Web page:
In response to rising protectionism worldwide, several countries, spearheaded by Germany and France, have recently launched the ‘Alliance for Multilateralism’ at the UN General Assembly. This is the latest signal showing that European countries continue to be committed to the global multilateral system and in particular the global trading system as represented by the World Trade Organization (WTO). But what more can Europe do to translate this commitment into concrete action? It is time for the European Union (EU) to switch into ’Brexit mode’ and throw its united weight behind its professed intention to save the rules-based global order.
The challenge is formidable and urgent. While WTO reform has been on the agenda for a number of years, a crucial element of the system – the Appellate Body of the WTO – might well cease to function by 11 December. This body is responsible for arbitrating appeals in trade disputes, relying on appointed judges to decide in an objective and transparent manner. In trade disputes both sides typically have a justification for their actions, so without such independent arbitration, the ability to resolve these kinds of disagreements will diminish substantively.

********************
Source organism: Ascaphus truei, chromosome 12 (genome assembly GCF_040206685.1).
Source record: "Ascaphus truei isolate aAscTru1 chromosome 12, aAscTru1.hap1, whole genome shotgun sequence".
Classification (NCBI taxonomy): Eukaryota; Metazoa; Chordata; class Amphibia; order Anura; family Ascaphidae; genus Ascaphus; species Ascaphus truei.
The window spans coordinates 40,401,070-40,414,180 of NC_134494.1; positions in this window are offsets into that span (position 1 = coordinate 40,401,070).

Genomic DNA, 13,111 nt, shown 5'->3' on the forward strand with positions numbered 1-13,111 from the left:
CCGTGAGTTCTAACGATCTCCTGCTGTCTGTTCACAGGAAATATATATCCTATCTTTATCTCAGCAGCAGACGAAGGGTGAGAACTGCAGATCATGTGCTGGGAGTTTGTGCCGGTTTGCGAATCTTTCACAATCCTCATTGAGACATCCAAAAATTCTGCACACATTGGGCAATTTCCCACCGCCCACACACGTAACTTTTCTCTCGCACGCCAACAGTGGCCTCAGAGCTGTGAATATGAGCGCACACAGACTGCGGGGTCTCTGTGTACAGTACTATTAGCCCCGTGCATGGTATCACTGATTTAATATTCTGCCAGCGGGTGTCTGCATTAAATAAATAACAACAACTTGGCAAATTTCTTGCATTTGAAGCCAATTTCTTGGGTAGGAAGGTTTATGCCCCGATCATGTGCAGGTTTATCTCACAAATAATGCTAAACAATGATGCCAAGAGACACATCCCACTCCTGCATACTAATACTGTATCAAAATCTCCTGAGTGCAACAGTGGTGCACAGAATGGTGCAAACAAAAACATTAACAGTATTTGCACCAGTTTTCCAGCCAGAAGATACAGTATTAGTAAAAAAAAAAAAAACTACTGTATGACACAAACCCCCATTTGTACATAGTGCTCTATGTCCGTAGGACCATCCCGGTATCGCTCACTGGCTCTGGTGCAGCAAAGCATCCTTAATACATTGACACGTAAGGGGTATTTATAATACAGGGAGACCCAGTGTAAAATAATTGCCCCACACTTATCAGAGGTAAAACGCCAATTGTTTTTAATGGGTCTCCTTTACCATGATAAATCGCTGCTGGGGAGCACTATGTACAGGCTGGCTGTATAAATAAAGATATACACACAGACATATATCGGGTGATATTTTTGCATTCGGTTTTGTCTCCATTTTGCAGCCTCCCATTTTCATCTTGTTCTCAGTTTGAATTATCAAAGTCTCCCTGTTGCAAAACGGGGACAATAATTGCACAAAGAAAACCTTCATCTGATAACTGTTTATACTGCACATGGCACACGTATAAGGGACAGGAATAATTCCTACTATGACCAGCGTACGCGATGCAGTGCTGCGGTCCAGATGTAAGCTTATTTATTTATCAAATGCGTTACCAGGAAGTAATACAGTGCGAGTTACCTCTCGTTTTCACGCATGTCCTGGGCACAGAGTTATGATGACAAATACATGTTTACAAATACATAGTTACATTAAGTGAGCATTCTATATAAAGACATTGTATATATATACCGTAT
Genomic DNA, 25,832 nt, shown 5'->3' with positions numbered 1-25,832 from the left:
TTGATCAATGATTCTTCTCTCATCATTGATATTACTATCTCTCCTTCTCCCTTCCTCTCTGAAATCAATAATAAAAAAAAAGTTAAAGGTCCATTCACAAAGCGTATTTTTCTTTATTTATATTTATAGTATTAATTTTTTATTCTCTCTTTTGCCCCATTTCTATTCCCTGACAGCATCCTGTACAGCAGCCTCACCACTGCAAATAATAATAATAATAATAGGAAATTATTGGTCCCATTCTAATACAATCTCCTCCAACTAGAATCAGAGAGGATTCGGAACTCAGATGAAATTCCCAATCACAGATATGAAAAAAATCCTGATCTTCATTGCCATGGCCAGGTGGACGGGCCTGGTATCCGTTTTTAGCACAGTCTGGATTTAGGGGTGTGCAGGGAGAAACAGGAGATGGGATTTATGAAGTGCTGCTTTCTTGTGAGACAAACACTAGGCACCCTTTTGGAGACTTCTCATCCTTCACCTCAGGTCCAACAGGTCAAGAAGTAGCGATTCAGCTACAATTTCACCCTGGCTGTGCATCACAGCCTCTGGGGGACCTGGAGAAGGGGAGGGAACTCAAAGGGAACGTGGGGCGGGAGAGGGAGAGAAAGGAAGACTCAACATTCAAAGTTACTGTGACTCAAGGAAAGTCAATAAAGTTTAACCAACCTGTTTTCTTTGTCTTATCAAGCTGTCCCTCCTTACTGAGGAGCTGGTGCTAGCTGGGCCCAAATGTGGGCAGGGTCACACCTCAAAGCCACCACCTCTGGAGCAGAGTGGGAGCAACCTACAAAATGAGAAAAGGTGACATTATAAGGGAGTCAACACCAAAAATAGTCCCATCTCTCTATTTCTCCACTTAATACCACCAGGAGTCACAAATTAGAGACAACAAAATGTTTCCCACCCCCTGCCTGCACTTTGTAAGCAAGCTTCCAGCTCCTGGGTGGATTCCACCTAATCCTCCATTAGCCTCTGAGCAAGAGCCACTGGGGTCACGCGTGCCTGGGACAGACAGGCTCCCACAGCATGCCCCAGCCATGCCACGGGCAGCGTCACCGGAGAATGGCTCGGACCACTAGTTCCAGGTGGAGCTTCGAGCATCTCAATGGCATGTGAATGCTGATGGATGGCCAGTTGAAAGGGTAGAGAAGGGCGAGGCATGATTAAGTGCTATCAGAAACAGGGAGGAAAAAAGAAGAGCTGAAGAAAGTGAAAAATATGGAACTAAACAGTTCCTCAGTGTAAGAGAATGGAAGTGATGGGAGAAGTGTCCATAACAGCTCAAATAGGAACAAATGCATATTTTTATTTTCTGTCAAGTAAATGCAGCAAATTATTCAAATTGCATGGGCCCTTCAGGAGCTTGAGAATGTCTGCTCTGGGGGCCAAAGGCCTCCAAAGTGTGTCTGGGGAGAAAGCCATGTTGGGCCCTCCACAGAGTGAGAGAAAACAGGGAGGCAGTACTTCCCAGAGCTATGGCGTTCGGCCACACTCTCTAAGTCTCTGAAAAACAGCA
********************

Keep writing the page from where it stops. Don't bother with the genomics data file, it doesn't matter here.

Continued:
This mechanism is under threat as the Trump administration has been blocking new appointments to the Appellate Body since 2017, claiming that its judges have been overstepping their authority and interfering in US laws. Usually, there are seven judges, but now only three are left – the minimum required for hearing an appeal. The already weakened institution is expected to become completely dysfunctional on 11 December 2019, when the terms of two of the remaining judges are ending. This will paralyse the WTO’s dispute settlement system, and effectively leave the multilateral system without a proper enforcement mechanism.